That’s lovely! Sounds very much like Yeats talking about the symbols directing poetry. Like you are a conduit of them.
Yes! Talk about liminal. Yeats was a big Pagan.
I love his stuff!
Me too! I’m deeply moved by some of his work. I definitely think he had an oracle quality.
I approach poetry as a vehicle for oracle, much like tarot. Speaking of poetry, I noticed there’s a lot of white space on your cards. Because I write and edit tarot poetry, I associated this with the white space on the page around lines in poetry. Was this a consideration of yours as well? What are some of your other style inspirations?
Yes, the white space is so important. I would equate it with beats of silence within a song or poem. With the tarot cards I wanted to leave a lot of space for the reader to enter the image, project into, almost as a meditative practice. That is also why I didn’t use borders on the cards. I wanted the images, their history, and the readers mind to flow together if at all possible. I’d probably say modernist poetry and prose were a huge influence on that part of the process.
Yes, the white space as breath!
Yes! Sometimes when I look at tarot cards that are too busy, with heavy borders, I can’t hear my own voice.
I also feel that you have a bit of abstraction that allows for the reader’s voice in your deck.
Completely! Part of that abstraction came about as the process itself. I started each drawing by dropping clean water on a blank page and then dripping ink into that water. Whatever appears on the paper I would use as the foundation of the drawing.
What a cool technique!
It produced some interesting results for sure.
I especially liked the knot being abstract in the Eight of Swords.
Thank you! Someone suggested that I should change the Eight of Swords to something more traditional but I’m really glad I didn’t.
That’s one of the cards I can be picky about. It and the Two of Swords. But your Eight came up in one of the first readings I did with the Linestrider, and it was very powerful. Even without the traditional swords around the woman in bonds.
Wow! That card really asks the querent to think hard about their situation. For me, the actual swords aren’t needed to get the point across.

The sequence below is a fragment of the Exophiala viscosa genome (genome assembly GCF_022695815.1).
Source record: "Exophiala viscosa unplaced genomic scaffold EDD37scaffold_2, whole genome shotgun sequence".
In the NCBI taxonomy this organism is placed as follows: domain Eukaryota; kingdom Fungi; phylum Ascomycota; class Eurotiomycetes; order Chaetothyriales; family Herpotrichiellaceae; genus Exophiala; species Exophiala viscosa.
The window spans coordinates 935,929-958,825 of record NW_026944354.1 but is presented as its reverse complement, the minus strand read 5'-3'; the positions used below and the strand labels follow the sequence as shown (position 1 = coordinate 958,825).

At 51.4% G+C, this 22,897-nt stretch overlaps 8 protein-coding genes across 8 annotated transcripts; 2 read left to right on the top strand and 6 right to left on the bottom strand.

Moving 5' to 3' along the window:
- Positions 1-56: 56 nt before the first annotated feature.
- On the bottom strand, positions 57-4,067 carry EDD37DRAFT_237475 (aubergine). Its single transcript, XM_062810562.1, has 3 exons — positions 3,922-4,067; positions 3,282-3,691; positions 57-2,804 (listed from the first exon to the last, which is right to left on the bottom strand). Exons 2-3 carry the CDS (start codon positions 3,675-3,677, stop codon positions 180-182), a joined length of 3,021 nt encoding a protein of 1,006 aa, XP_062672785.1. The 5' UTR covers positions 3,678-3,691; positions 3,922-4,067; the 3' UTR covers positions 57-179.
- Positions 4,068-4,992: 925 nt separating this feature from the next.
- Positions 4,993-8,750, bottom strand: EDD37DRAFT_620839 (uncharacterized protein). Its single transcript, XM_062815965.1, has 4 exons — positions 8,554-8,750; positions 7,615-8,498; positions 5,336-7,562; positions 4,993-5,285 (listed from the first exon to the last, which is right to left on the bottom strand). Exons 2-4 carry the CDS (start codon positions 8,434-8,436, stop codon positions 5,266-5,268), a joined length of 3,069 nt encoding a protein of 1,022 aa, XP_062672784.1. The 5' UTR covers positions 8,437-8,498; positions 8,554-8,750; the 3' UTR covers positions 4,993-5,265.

Detail from the Two of Cups, from the Linestrider Tarot
Ha! Nice pun on point. My grandmother read intuitively with playing cards, so I’m always curious as to why some tarot artists choose to deviate from the playing card tradition in the minor arcana. For instance, your Nine of Cups does not include nine cups. What made you decide to eschew the playing card tradition in some cases but not others?
Heh. I’m like an old man sometimes. As to the suits, When I stared the project I thought I would include represent each card with its attended suit (eight cups on the Eight of Cups), but it’s just not what the cards wanted. The whole process was highly intuitive, almost like a tarot reading. I didn’t go in order for example, I would pull a random card from my RWS deck, and that would be the drawing I would work on. I just didn’t always feel inspired to draw five swords or nine cups or what have you.
I think magick is so much about meaning in randomness. I also wrote my tarot sonnets out of order, based on inspiration.
Yes! It’s so important to trust the process. Nothing blocks my creativity like attempting to control it too much.
Well, I just have one final question for you. Is there anything else we didn’t touch upon that you would like to share with our readers?
Well, I love the point you made about diversity. That aspect of our community won’t change unless we change it. I’d love to see more artists and writers pushing the boundaries and bringing tarot into a more diverse space.
Marjorie Jensen is a writer, educator, witch, bibliophile, dancer, and editor of Arcana: the Tarot Poetry Anthology. She studied intersections of writing and magic at Mills College and taught tarot writing workshops at U.C. Berkeley and Liminal.